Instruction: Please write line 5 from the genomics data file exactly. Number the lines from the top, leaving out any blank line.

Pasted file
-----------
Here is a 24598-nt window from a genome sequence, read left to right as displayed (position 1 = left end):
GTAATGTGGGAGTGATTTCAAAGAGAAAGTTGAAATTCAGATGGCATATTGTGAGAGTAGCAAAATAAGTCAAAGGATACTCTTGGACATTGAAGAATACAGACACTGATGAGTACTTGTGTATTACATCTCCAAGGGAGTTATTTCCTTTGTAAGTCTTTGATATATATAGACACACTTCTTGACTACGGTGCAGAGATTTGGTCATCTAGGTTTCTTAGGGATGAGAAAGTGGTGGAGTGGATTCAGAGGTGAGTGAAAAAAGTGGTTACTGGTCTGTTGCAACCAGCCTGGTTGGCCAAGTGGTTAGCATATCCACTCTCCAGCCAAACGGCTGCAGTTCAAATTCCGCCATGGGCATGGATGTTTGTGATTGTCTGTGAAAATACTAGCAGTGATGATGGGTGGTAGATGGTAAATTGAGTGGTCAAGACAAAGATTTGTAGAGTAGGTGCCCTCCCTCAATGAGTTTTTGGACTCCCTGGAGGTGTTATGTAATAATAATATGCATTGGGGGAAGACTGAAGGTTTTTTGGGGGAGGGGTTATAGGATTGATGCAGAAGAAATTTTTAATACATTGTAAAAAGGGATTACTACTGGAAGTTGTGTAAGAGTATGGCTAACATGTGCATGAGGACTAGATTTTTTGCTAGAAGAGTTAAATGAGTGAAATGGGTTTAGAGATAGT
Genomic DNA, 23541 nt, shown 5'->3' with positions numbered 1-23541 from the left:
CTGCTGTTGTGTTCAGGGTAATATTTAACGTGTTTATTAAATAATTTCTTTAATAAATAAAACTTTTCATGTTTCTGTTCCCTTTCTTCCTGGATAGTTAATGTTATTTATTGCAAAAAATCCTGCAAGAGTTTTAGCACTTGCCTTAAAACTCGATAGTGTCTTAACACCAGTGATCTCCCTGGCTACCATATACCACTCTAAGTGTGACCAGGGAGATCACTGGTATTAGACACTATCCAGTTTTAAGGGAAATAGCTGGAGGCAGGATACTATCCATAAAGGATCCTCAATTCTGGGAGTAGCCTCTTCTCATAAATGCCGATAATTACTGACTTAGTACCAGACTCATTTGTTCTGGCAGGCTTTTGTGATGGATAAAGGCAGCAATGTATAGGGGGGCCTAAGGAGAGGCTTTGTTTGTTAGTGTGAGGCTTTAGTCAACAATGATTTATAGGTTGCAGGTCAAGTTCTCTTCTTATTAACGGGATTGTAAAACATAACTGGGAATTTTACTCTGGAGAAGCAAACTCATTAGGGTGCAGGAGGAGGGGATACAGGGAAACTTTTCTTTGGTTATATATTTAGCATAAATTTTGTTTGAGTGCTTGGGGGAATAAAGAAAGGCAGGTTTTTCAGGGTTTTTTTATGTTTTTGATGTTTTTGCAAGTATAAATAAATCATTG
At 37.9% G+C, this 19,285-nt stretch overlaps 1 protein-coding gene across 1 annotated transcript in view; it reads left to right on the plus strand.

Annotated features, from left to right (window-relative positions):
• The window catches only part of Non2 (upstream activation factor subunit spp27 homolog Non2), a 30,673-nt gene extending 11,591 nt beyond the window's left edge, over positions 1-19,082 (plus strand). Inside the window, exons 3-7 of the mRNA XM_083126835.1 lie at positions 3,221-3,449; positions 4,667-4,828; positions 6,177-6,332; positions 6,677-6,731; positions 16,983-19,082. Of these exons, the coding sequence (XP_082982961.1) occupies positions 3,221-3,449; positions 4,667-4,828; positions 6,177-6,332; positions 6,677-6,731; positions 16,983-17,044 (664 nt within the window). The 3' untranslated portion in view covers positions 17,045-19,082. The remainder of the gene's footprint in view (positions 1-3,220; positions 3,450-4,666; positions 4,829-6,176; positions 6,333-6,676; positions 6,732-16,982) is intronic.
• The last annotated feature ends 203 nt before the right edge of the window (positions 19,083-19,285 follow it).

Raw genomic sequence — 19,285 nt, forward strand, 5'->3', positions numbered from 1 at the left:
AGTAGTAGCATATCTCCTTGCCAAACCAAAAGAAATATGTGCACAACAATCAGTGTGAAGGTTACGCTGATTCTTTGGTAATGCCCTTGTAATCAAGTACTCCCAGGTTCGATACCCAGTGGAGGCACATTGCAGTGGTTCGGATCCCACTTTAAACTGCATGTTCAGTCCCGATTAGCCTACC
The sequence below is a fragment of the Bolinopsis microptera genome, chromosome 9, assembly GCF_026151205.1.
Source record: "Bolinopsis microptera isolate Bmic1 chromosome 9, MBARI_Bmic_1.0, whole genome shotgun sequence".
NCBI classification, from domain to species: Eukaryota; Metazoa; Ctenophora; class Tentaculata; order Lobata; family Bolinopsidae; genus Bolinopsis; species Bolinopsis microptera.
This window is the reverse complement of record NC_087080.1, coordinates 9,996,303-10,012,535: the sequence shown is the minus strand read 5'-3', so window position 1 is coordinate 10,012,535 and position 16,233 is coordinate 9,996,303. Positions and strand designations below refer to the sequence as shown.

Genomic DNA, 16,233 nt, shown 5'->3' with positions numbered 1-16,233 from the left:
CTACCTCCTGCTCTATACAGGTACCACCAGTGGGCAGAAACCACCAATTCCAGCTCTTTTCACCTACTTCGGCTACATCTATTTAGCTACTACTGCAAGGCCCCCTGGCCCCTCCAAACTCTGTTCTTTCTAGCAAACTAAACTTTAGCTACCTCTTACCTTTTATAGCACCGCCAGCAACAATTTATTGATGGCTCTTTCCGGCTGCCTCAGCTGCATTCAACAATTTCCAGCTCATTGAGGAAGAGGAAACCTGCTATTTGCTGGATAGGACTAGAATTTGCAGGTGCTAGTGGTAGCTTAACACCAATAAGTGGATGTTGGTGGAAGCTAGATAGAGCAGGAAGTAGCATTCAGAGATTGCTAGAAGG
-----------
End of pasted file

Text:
At 37.9% G+C, this 19,285-nt stretch overlaps 1 protein-coding gene across 1 annotated transcript in view; it reads left to right on the plus strand.